Few contractors give much thought to state sales tax when they’re installing property improvements for a customer. And, to a point, that’s correct; the jobsite is not the time or place to consider the effects of sales tax. Understanding tax exposure for the materials they order and install should happen much earlier in the process. Real estate and construction contractors may not be used to the intricacies of state sales and use taxes, but they will need to develop at least a basic understanding of their liability to avoid unexpected costs. States’ rights to collect sales tax from out-of-state vendors combined with budgetary pressures mean that states are paying more attention to tax they are owed.

Construction contractors’ state sales tax exposure must be addressed in the bidding stage. Failure to do so may mean the difference between lost profit on a job or a lost bid for overstated costs when sales tax is not correctly considered.

Virginia, Maryland, and the District of Columbia have similar rules regarding the treatment of state sales tax for contractors, so this guidance can be applied generally to areas where most PBMares clients operate. However, each state sets its own rules, so it is important to know before you bid!

Fundamentals of State Sales Tax Treatment for Construction Contractors

The first step in addressing sales tax issues is to establish the company’s primary role. Is it truly a contractor making improvements to real property, or does the company also sell materials, too? If the company is a contractor, it is the end-user and taxes are paid when materials are purchased. Contractors should not charge sales tax to the customer. If the company sells the materials, it is a retailer, and retailers charge sales tax to the customer.

The second step in understanding sales tax compliance is to know which states are involved and whether state lines are being crossed when it comes to ordering or installing materials. For example, if materials are ordered from South Carolina and shipped to New Jersey, then tax is paid in New Jersey since that is the ultimate destination and place of use. In another example, if a contractor orders a granite countertop from South Carolina and has the granite slab shipped to Virginia, where the slab is cut to specifications and then shipped to New Jersey, then both Virginia and New Jersey would be owed state sales tax.

In that case, New Jersey’s tax due is the difference between what was already charged in Virginia and what would be charged in New Jersey, assuming the state has a higher tax rate. Notice how tax liability is treated across state lines in this example; it’s not double taxation, but rather a reciprocal agreement regarding sales tax. This is why paying attention to where materials are ordered from, where they’re fabricated, where they are stored, and the final destination of the finished goods is so important.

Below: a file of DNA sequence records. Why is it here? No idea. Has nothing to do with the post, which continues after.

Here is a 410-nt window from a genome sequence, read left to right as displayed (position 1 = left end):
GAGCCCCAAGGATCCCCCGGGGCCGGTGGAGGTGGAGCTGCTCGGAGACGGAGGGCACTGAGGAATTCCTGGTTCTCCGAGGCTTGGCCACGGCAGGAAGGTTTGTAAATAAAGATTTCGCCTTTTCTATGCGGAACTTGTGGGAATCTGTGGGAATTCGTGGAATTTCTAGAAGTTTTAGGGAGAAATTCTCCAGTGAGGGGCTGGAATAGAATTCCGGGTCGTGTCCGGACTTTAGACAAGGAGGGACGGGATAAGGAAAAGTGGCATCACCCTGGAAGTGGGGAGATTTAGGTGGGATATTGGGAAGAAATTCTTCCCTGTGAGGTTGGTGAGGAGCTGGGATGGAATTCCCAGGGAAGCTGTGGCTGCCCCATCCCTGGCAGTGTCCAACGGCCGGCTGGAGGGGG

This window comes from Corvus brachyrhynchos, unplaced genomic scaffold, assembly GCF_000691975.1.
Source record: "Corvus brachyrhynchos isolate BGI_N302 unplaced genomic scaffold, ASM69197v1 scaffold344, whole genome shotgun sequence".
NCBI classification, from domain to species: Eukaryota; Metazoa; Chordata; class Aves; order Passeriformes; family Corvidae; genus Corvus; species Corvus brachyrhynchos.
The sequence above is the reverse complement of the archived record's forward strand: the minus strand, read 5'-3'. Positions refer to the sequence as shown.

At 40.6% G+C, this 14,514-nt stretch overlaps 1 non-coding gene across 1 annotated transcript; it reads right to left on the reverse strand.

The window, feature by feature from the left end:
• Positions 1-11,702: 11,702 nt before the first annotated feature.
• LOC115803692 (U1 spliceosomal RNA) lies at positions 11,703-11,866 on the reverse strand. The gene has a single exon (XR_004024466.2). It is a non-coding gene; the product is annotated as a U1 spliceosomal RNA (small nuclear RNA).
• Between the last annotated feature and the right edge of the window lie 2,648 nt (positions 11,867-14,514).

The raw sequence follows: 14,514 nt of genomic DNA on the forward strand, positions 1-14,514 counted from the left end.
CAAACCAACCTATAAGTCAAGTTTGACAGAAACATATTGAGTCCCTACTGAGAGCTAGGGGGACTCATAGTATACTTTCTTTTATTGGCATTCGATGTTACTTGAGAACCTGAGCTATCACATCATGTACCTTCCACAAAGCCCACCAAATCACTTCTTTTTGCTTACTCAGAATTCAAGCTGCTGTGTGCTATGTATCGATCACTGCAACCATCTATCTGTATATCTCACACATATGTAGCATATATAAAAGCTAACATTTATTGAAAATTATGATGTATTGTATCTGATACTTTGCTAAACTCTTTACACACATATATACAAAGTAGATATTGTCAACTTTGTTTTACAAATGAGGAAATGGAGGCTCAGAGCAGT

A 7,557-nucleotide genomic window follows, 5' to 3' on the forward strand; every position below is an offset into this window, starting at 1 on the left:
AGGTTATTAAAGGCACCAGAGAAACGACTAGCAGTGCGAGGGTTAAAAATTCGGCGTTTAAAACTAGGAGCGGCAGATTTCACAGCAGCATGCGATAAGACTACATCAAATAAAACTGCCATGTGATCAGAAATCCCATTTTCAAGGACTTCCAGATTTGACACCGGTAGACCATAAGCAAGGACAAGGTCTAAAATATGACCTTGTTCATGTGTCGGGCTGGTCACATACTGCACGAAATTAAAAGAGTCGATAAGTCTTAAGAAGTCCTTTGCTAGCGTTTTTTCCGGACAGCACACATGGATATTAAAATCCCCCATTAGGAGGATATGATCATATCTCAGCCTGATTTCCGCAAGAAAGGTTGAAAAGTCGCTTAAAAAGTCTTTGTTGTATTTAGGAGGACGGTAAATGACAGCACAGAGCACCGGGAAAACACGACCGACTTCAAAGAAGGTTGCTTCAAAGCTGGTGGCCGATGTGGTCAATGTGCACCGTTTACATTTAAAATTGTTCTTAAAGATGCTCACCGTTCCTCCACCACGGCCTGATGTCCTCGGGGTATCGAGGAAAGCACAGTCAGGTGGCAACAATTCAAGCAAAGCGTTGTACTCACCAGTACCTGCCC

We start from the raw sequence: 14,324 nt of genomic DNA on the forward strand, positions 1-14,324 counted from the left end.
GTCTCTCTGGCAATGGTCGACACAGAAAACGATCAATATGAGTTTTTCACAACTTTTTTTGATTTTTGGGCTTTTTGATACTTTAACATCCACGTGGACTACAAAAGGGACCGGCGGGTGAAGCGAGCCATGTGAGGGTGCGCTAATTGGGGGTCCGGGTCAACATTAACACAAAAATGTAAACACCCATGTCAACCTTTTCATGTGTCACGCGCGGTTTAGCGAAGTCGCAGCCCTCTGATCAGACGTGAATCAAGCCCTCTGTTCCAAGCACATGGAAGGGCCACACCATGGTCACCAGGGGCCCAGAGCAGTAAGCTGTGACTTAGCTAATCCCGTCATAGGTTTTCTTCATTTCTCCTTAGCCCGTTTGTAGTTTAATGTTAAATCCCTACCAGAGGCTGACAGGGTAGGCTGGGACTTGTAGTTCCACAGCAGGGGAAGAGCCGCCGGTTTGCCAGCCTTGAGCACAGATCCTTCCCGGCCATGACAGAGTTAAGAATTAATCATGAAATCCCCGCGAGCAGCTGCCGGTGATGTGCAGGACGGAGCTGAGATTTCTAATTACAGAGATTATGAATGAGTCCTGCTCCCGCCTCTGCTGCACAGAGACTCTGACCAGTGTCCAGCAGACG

Special Considerations for State Sales Tax

In addition to understanding the company’s primary role and whether materials are crossing state lines, there are a few other situations that contractors need to be aware of. One is that some states don’t have sales tax at all, or if they do certain transactions are taxed differently. Two common excise taxes that contractors are likely to run into including a privilege tax and gross receipts tax.

A privilege tax is often confused with sales tax, but it’s not; it is essentially a fee levied in exchange for a privilege or license granted to the taxpayer; for example, vehicle registration taxes, or more commonly, a tax on a transaction for the privilege of doing business in that state.

A gross receipts tax is levied on a company’s total sales. Seven states, including nearby Tennessee and Ohio, currently impose statewide gross receipts taxes and several other states allow local municipalities to impose their own gross receipts tax. Virginia is one of these states, so it pays to know exactly where business is being done, whether across state lines or within certain local jurisdictions.  These taxes apply regardless of the type of revenue.

Additionally, contractors for data centers in Virginia should be aware of a special exemption certificate. The state issues data centers these certificates, which are then provided to the contractor so that materials purchased for the job are exempt from Virginia sales tax. This does not apply to Maryland.

State Sales Tax Exemptions and Special Circumstances

There are a few scenarios where state sales tax would not apply, and others where the tax treatment is less clear-cut.

When contractors perform work for exempt entities such as non-profits, they may not necessarily be exempt from state sales tax when purchasing materials for the job. There is no flow-through exemption in Virginia, although Maryland permits some flow-through exemptions for certain state contracts. The District of Columbia fully permits flow-through exemptions without the need for a separate contract through D.C. Mun. Reg. Title 9, Sec. 438.8.